PASADENA, CA – NOVEMBER 23: The UCLA Bruins huddle before the game against the Arizona State Sun Devils at Rose Bowl on November 23, 2013 in Pasadena, California. (Photo by Harry How/Getty Images)We’re less than 3 months away from the start of the 2018 college football season. The first Saturday of the season is Sept. 1.Which programs are going to overachieve? Which programs are going to underachieve?ESPN’s Football Power Index has made projections for every program in the country.For three major programs with first-year head coaches, these projections are not good.ESPN predicts these three major programs will miss a bowl game and finish with a losing record.ESPN’s Football Power Index is projecting a bad season for all three programs. The predicted records:Nebraska: 5.5-6.5UCLA: 5.0-7.0Tennessee: 5.8-6.2Maybe these three programs will prove ESPN’s computer wrong. Or maybe they won’t…You can view the full projections here.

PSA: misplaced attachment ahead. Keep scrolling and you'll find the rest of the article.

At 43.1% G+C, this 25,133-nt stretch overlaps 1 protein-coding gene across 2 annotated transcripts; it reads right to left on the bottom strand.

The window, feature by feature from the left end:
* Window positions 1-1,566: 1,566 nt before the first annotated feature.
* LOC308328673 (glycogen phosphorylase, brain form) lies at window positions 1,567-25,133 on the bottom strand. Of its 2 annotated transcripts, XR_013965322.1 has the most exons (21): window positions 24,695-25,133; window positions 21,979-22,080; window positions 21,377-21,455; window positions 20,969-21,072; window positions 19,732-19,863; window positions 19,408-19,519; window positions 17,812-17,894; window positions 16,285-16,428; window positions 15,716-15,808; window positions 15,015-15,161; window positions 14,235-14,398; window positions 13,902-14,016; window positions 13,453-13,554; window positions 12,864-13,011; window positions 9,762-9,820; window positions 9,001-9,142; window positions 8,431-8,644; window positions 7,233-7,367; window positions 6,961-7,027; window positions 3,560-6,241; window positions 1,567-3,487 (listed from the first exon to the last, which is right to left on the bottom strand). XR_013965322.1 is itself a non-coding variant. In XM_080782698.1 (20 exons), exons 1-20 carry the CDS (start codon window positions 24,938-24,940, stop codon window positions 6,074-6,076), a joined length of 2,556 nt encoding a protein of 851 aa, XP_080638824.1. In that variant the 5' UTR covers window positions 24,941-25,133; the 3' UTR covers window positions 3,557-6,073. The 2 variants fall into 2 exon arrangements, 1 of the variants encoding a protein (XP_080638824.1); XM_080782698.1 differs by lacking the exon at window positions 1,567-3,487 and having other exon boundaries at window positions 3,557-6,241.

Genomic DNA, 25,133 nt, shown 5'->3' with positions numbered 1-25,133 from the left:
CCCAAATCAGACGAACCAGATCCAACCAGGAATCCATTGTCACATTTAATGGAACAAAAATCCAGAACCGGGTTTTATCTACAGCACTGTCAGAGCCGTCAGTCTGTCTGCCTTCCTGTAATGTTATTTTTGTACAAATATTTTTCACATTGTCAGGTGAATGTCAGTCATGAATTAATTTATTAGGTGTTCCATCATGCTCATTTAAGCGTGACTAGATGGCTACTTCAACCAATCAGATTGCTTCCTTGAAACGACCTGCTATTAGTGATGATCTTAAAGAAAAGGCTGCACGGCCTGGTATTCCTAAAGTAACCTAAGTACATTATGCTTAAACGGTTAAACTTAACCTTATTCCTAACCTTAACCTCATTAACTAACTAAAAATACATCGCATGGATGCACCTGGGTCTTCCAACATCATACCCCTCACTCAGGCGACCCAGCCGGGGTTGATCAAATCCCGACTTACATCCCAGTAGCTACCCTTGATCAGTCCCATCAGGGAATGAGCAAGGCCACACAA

In remarks to the opening of the World Electronic Media Forum (WEMF) in Geneva, the Secretary-General noted the “power and paradox” facing the producers and consumers of electronic media in the information age.”The power is clear: to educate and entertain; to inspire and inform; to sound the alarm and arouse the conscience; to bring people and places closer together; to shine a light on injustice,” he stressed.But, Mr. Annan added, while electronic media may seem to be everywhere, the paradox is that “there are many millions of people in the world it still does not reach.””Many do not have electricity, let alone electronic media. Others are too poor to buy televisions, radios or satellite dishes,” he said. Furthermore, the barriers were not only technical, as signals are broadcast in a limited number of languages, while in some countries it is not legal to receive signals from abroad.”The digital divide is not just digital; it reflects wide disparities in freedom, wealth, and in power, and ultimately in hope for a better future. We are here together in Geneva to put power and paradox together, and come up with a plan as partners,” he said.Panels, workshops and keynote speeches at the Forum – which runs through Friday and is organized by the UN in cooperation with the European Broadcasting Union (EBU) and Switzerland – will explore the enhanced role of the media in the information society, and examine such key topics as universal access to information, freedom of expression, cultural diversity, economic development, social cohesion and education.The Forum, which will be seen live by satellite around the world and include real-time contributions from several continents by television and over the Internet, is a parallel event to the high-level World Summit on the Information Society (WSIS), which begins tomorrow. The Summit aims to address the challenge of using information and communications technologies (ICT) towards fighting global problems such as illiteracy and poverty.Mr. Annan stressed that the goal “is not more information in more places, but an information society – open and inclusive – in which knowledge empowers all people, and serves the cause of improving the human condition.”Noting that the media were fellow stakeholders in that effort, he said: “Freedom of the press is essential if you are to fulfil that vital role. It is one thing for Governments to establish regulatory and policy frameworks. But when they go further, further down the slope towards censorship and harassment, all of us – and potentially all our rights – are imperilled. The Summit must reaffirm this fundamental freedom.”With the explosion in knowledge and capacity, we have, more than ever before, the ability to reach development goals we have never had before and goals we have sought for many, many years. Like those who witnessed the dawn of the industrial age, people around the world have been given their first glimpses of exciting new achievements ahead,” he added.”All over the developing world, as antennas and satellite dishes sprout across the landscape – some of them placed there in defiance of the authorities – we can see the immense thirst for connection. Let us show that we are listening and that we are going to help them fulfil their dreams,” he concluded.